Good fresh, medium-full colour. The nose is a little lean at first, but the wine opened up and gained charm in the glass. Medium-full body. A little reserved, but concentrated, pure, stylish and well-balanced. Lovely finish. Plenty of life.

     

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Wine Moments

Here you can see wine moments from tastingbook users. or to see wine moments from your world.

Clive Coates / MW, Wine Writer (France)  had a tasting of  44 Wines  from  31 Producers 

Domaine de la Romanée-Conti, Romanée-Conti 2010 / 20.0 points.

Fine colour. Aromatic, minerally nose. Not as fat as La Tache or Richebourg. A bit more of the stems. Best on the follow through. Very, very lovely complex fruit. Marvelous long, lingering finish. Truly excellent.

1m 6d ago

Lafite-Rothschild 1966, Château Lafite-Rothschild
Château Mouton-Rothschild 1967, Château Mouton-Rothschild
Montrachet 2010, Domaine Jacques Prieur
Charmes-Chambertin 2010, Domaine Armand Rousseau
Chambertin Clos de Bèze 2010, Domaine Armand Rousseau
Gevrey-Chambertin Clos St. Jacques 2010, Domaine Armand Rousseau
Chambertin 2010, Domaine Armand Rousseau
Griotte-Chambertin 2010, Joseph Drouhin
Montrachet Marquis de Laguiche 2010, Joseph Drouhin
Clos-de-la-Roche Vieilles-Vignes 2010, Domaine Ponsot
Clos St. Denis 2010, Domaine Ponsot
Château Pichon Longueville Comtesse de Lalande 1978, Château Pichon Longueville Comtesse de Lalande
Bâtard-Montrachet 2010, Domaine Leflaive
Corton-Charlemagne 2010, Louis Jadot
Gevrey-Chambertin Clos Saint-Jacques 2010, Louis Jadot
Gevrey-Chambertin Lavaux-Saint-Jacques 2010, Louis Jadot
Chevalier-Montrachet Les Demoiselles 2010, Louis Jadot
Clos de la Roche 2010, Louis Jadot
Grands Echézeaux 2010, Domaine de la Romanée-Conti
Richebourg 2010, Domaine de la Romanée-Conti
La Tâche 2010, Domaine de la Romanée-Conti
Romanée Conti 2010, Domaine de la Romanée-Conti
Musigny 2010, Jacques-Frédéric Mugnier
Clos-de-la-Roche 2010, Domaine Dujac
Musigny 2010, Domaine Comte Georges de Vogüé
Clos des Lambrays 2010, Domaine des Lambrays
Bienvenue-Batard-Montrachet 2010, Vincent Girardin
Corton-Charlemagne 2010, Maison Louis Latour
Bâtard-Montrachet 2010, Domaine Joseph Faiveley
Corton Clos des Cortons 2010, Domaine Joseph Faiveley
Montrachet 2010, Domaine des Comtes Lafon
Bonnes Mares Grand Cru 2010, Domaine Georges Roumier
Bâtard-Montrachet 2010, Domaine Étienne Sauzet
Clos de Tart 2010, Mommessin
Corton Charlemagne 2010, Domaine de Montille
Château Léoville Poyferré 1962, Château Léoville Poyferré
Charmes-Chambertin 2010, Domaine Denis Bachelet
Chambertin Clos de Bèze 2010, Drouhin-Laroze
La Grande Rue Grand Cru 2010, Francois Lamarche
La Romanée 2010, Domaine du Comte Liger-Belair
Clos-Vougeot Le Grand Maupertui 2010, Anne Gros
Musigny 2010, Domaine de la Vougeraie
Le Montrachet 2010, Domaine Baron Thénard
Le Montrachet 2010, Domaine Marc Colin

Clive Coates / MW, Wine Writer (France)  had a tasting of  13 Wines  from  10 Producers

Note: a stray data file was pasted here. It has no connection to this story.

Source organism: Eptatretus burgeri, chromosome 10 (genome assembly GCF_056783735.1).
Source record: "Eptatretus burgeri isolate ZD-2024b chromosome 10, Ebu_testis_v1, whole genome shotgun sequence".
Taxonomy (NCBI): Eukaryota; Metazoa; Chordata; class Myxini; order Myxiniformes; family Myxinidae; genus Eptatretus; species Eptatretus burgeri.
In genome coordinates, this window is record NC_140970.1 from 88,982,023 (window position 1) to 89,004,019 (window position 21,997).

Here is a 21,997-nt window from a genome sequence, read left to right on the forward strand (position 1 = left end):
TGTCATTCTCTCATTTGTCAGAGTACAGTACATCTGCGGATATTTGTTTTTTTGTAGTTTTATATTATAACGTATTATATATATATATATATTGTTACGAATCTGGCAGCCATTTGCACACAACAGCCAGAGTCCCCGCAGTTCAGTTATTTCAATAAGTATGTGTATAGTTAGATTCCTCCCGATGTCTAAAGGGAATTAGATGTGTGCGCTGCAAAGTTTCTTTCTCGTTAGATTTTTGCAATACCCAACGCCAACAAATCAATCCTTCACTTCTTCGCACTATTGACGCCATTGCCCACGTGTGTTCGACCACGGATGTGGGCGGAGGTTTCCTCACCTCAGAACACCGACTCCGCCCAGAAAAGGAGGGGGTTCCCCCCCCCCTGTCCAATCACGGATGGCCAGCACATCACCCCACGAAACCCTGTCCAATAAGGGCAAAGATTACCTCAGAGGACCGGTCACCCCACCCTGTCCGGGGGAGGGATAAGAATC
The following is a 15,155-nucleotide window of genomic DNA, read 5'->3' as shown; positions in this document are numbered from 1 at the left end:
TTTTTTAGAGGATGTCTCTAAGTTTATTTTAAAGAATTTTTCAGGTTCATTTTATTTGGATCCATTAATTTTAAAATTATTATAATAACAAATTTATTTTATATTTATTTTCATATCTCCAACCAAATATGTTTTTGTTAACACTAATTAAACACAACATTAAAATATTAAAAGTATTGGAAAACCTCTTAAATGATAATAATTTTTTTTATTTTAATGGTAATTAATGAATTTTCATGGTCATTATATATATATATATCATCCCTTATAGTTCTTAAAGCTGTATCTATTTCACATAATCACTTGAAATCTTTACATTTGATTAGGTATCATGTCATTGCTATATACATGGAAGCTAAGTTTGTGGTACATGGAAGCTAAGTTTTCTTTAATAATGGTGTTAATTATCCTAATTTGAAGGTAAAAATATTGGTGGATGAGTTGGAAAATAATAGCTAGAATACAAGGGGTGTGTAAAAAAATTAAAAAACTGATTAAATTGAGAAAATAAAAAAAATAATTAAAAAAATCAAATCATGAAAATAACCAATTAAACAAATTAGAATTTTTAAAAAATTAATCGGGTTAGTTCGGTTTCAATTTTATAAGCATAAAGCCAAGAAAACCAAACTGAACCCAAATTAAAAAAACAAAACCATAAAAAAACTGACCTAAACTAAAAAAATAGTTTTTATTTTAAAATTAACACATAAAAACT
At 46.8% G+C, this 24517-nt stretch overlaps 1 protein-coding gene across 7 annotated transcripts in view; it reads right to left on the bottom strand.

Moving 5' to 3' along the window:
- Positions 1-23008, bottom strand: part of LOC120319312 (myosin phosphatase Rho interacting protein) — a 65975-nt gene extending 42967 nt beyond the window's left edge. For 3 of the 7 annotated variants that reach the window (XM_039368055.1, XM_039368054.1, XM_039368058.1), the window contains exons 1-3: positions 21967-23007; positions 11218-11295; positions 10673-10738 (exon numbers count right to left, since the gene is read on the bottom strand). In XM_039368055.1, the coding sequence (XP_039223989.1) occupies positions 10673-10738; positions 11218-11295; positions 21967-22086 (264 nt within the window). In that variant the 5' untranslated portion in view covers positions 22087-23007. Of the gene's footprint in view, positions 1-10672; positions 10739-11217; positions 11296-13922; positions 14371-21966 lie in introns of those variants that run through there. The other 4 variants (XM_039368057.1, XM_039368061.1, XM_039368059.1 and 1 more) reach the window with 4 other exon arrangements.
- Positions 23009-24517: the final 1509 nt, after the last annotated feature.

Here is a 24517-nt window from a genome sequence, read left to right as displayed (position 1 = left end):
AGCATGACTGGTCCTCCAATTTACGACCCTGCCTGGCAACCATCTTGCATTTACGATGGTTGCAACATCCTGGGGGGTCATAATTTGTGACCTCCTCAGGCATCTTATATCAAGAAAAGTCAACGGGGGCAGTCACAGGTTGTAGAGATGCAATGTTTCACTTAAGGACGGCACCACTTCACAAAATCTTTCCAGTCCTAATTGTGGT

Burgundy was beset by two problems in 2004: an unprecedented outbreak of oidium (which attacks the fruit, rather than the leaves) and several attacks of hail. Moreover, the crop was more than plentiful, and the season was wetter than usual, greyer than normal and colder than the average. There was an attack of ladybirds, say some, though what effect this would have on the potential crop was not made clear. Ladybirds, after all, are major predators against aphids. September, however, was kind, and what looked like being a disaster at the beginning of the month did in fact turn out at least OK - in those vineyards correctly maintained - for reds, and better still for whites.

2m 15d ago

Clive Coates / MW, Wine Writer (France)  had a tasting of  31 Wines  from  20 Producers 

In Burgundy, 2010 prices rose, but not by much. Growers were already aware of the deficit in quantity when they announced their 2009 prices, so a gentle shading upwards (I speak in Euros), was the order of the day, except that the elastic between the village wines and the less fashionable premiers crus on the one hand, and the grands crus and top village premiers crus on the other, continues to widen. You will pay increasingly higher prices for Richebourg, Puligny-Montrachet, Les Folatières and Vosne-Romanée, Les Beaumonts, while Savigny-Lès-Beaune, premier cru and Paul Jacqueson's Rully, La Pucelles remain a bargain.

3m 9d ago

Chassagne-Montrachet "Vergers" 2010, Domaine Ramonet
Volnay Caillerets Cuvée Carnot 2010, Bouchard Père & Fils
Puligny-Montrachet Pucelles 2010, Domaine Leflaive
Puligny-Montrachet, Clavoillon 1er Cru 2010, Domaine Leflaive
Puligny-Montrachet Les Folatières 2010, Louis Jadot
Puligny Montrachet Les Enseigneres 2010, Coche Dury
Puligny-Montrachet Les Pucelles 2010, Olivier Leflaive
Puligny-Montrachet Les Champ-Gains 2010, Olivier Leflaive
Chassagne-Montrachet Morgeot 2010, Olivier Leflaive
Puligny-Montrachet Les Folatières 2010, Domaine Joseph Faiveley
Volnay Les Champans 2010, Domaine des Comtes Lafon
Volnay Clos des Chenes 2010, Domaine des Comtes Lafon
Puligny-Montrachet 1er cru La Garenne 2010, Domaine Étienne Sauzet
Volnay Les Lurets 2010, Dominique Lafon
Volnay 1er Cru Mitans 2010, Domaine de Montille
Puligny Montrachet 1er Cru Le Cailleret 2010, Domaine de Montille
Puligny-Montrachet Les Perrières 2010, Henri Boillot
Volnay 1er Cru Les Fremiets 2010, Henri Boillot